Salsa and Football on the Campaign Trail

Published on November 3rd, 2012

On October 31st, presidential candidate Mitt Romney paid a visit to the University of Miami for the second time while on his campaign trail. 

While many students were donning bunny ears or plastic vampire fangs this Halloween, a line of diverse individuals began to collect outside of the Bank United Center. This crowd of about 4,000 was filled with passionate Romney supporters who waited in line for over 5 hours to see the presidential candidate speak.


The seats filled up quickly, as did the buffer surrounding the podium that bore the Romney/Ryan 2012 insignia. While turnout was not as large by the numbers compared to Obama’s recent visit earlier this year, the anticipation was palpable. A salsa band played mariachi versions of well-known ditties like “Beyond the Sea,” and one interesting, lesser-known tune with the unmistakable chorus of “Vamos a Votar con Romney.”


Chants of “USA, USA” and “Romney, Romney” echoed throughout the stands, as signs of “Women for Romney” and a particularly interesting sign that read Salsa and Football on the Campaign Trail were waved in the air.


United States Senate candidate Connie Mack, former Florida Governor Jeb Bush, and Florida State Senator Marco Rubio spoke to the enthusiastic crowd and were met with generous applause.


Country music replaced salsa as Romney walked to the podium. The crowd erupted with cheers of excitement, as the presidential candidate gestured the all-too-familiar “U” with his hands.


Romney spoke mostly of job creation, and stressed the importance of voting in Florida.


 “Many of you from the University of Miami here today want to know that when you graduate you’ll be able to find a good job, but right now half of the kids coming out of college can’t find college-level work,” said Romney, mentioning the fact that over 20 million Americans are currently unemployed.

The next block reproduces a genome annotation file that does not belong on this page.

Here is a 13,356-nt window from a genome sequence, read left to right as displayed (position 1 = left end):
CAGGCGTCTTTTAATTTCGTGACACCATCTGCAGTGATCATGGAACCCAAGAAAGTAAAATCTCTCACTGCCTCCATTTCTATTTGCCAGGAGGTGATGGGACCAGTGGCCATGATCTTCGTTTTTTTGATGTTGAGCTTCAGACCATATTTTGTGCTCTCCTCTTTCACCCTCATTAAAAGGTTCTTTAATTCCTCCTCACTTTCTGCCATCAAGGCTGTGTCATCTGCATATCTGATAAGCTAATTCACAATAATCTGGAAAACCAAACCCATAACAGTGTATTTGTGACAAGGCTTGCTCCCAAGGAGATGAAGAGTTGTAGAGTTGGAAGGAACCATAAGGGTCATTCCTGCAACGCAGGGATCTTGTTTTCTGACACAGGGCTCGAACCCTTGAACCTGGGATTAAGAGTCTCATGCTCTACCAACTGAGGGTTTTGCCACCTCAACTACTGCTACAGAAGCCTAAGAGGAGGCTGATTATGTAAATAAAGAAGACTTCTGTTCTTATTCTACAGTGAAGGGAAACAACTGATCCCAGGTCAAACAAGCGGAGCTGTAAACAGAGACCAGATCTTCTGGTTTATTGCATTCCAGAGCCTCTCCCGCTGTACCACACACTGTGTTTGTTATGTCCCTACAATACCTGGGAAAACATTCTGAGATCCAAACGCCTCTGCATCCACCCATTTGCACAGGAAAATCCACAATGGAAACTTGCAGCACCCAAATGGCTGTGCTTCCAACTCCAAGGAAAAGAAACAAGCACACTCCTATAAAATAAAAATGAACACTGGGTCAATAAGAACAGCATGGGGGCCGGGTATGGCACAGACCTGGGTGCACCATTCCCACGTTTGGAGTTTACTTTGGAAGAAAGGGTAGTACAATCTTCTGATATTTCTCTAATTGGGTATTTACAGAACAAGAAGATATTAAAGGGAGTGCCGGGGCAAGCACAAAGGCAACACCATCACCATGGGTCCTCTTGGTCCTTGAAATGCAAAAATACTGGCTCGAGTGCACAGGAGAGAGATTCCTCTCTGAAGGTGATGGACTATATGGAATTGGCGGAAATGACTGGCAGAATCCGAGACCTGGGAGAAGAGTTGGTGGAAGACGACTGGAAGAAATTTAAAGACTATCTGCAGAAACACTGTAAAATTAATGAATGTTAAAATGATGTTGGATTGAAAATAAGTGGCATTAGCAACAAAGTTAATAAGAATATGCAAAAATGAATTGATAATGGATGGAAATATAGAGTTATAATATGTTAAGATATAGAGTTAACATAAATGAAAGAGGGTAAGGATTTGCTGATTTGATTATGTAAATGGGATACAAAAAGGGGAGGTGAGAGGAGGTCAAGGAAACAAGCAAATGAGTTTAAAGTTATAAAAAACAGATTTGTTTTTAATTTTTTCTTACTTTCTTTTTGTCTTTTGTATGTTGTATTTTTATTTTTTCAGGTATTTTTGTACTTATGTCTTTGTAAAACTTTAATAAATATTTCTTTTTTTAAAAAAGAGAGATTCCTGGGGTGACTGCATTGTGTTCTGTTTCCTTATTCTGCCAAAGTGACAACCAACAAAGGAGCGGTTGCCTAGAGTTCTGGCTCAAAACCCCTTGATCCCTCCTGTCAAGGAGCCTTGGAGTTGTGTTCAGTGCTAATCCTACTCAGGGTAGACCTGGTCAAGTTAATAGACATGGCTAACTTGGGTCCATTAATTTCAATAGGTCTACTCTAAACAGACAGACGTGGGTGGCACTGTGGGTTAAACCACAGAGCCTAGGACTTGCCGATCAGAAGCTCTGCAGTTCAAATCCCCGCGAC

A crowd member holds up a sign referencing a comment made by President Barack Obama during the final presidential debate for the 2012 election. 

He outlined his five-point plan. His first point stressed energy dependence. He plans to increase access to domestic energy resources, streamline permitting exploration and development, and approving the Keystone XL pipeline.


His second point focused on education, giving every family access to better schools and quality teachers, and providing access to more affordable, effective higher education options.


Romney’s third point circulated around international trade practices, speculating the opening of new markets for American goods and services and building stronger economic ties in Latin America.


The fourth point in Romney’s plan was where he addressed Obama’s discretionary spending, saying he would reduce non-security discretionary spending by five percent and cap federal spending below twenty percent of the economy.


Romney’s fifth point resounded with the audience as well, many of whom cheered when he promised to champion small businesses by reducing taxes on job creation through individual and corporate tax reform. He also touched upon his plan to replace Obamacare with real healthcare reform that controls cost and improves care.


An excited crowd of Romney supporters mirrors the president as he throws up his U. 

After outlining his five points, Romney extended his condolences to the victims of Hurricane Sandy and urged the audience to donate to the Red Cross. Romney then asked the audience if they’d “remember a TV show by the name of Friday Night Lights, where a college team had a sign in the locker room that read ‘clear eyes, full hearts, can’t lose’” and cheers of approval began to rise from the crowd. “The players would tap that sign every time before they’d go out on the field,” Romney said, finishing his speech by telling his prospective voters to make it to the polls with clear eyes and full hearts, “so we can’t lose.”


Election Day is on Tuesday, November 6, 2012. 


words and photo_zach devito


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